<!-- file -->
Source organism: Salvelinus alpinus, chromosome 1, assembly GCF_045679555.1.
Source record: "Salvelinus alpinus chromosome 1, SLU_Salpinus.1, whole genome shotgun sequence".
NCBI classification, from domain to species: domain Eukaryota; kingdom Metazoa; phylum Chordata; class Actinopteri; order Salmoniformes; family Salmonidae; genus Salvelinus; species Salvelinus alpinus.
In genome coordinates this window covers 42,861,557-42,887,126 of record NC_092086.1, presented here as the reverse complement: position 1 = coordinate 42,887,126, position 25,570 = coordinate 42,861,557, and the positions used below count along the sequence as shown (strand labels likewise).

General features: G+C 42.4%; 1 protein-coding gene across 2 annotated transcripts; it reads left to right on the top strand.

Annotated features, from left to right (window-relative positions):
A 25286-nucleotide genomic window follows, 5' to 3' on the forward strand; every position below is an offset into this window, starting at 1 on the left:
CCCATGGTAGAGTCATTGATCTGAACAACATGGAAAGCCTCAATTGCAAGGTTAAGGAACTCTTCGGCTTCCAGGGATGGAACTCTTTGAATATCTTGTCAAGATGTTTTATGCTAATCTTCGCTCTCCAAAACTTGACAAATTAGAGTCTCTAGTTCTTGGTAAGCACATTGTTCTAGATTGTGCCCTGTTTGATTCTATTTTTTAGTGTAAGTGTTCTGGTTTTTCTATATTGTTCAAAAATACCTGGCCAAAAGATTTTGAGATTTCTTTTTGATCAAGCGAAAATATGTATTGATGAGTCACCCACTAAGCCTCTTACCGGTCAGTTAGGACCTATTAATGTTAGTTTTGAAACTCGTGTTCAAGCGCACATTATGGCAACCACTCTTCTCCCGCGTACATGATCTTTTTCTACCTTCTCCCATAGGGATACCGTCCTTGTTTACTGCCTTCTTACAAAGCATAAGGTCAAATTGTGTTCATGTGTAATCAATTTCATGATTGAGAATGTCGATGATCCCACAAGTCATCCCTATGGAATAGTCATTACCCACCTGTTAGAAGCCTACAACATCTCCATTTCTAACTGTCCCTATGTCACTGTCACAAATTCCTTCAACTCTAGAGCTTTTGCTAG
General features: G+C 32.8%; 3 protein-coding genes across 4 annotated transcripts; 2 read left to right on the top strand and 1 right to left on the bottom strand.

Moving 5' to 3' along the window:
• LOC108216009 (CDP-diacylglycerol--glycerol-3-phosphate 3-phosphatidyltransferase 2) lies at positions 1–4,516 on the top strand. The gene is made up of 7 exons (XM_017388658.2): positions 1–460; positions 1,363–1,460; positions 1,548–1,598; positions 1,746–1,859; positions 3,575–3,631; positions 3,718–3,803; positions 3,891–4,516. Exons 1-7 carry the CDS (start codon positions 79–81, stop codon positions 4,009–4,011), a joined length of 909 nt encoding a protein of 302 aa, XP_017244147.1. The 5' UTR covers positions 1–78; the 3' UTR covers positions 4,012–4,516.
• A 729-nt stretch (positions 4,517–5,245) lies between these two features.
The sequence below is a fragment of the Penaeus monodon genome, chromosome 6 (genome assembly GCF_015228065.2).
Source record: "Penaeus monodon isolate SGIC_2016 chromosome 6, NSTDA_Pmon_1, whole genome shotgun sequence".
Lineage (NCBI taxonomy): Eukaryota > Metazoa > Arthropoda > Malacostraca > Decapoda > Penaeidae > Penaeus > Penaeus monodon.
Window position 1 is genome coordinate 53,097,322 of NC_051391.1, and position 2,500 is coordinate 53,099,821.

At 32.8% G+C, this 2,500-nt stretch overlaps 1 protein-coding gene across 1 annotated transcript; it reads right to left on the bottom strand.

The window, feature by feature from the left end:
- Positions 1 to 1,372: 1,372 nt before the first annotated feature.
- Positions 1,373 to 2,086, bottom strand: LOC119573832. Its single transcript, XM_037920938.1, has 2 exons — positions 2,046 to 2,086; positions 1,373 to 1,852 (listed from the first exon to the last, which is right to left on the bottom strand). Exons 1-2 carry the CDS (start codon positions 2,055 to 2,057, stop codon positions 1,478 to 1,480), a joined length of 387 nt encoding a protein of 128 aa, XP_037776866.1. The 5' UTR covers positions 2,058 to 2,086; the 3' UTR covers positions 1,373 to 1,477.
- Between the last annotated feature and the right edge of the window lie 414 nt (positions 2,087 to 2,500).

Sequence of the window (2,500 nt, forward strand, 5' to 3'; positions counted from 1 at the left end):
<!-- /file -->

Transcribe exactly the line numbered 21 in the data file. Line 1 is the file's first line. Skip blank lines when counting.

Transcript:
- Between the last annotated feature and the right edge of the window lie 414 nt (positions 2,087 to 2,500).